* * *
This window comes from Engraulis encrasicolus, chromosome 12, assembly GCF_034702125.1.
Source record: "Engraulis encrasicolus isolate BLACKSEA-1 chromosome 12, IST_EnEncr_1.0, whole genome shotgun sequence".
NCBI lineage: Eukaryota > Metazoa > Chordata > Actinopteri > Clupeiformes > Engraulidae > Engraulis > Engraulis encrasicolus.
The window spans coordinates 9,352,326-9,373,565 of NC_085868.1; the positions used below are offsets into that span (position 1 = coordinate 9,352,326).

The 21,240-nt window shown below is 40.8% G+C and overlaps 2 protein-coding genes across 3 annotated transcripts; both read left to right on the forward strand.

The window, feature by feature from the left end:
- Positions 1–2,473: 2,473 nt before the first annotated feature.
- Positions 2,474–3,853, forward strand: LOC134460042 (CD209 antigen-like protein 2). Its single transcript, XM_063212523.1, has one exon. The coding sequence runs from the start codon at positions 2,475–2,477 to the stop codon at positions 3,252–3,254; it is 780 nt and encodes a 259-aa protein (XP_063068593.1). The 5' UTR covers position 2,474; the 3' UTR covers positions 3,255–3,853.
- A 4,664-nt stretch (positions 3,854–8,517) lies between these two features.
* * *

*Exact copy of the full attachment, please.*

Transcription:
This window comes from Engraulis encrasicolus, chromosome 12, assembly GCF_034702125.1.
Source record: "Engraulis encrasicolus isolate BLACKSEA-1 chromosome 12, IST_EnEncr_1.0, whole genome shotgun sequence".
NCBI lineage: Eukaryota > Metazoa > Chordata > Actinopteri > Clupeiformes > Engraulidae > Engraulis > Engraulis encrasicolus.
The window spans coordinates 9,352,326-9,373,565 of NC_085868.1; the positions used below are offsets into that span (position 1 = coordinate 9,352,326).

The 21,240-nt window shown below is 40.8% G+C and overlaps 2 protein-coding genes across 3 annotated transcripts; both read left to right on the forward strand.

The window, feature by feature from the left end:
- Positions 1–2,473: 2,473 nt before the first annotated feature.
- Positions 2,474–3,853, forward strand: LOC134460042 (CD209 antigen-like protein 2). Its single transcript, XM_063212523.1, has one exon. The coding sequence runs from the start codon at positions 2,475–2,477 to the stop codon at positions 3,252–3,254; it is 780 nt and encodes a 259-aa protein (XP_063068593.1). The 5' UTR covers position 2,474; the 3' UTR covers positions 3,255–3,853.
- A 4,664-nt stretch (positions 3,854–8,517) lies between these two features.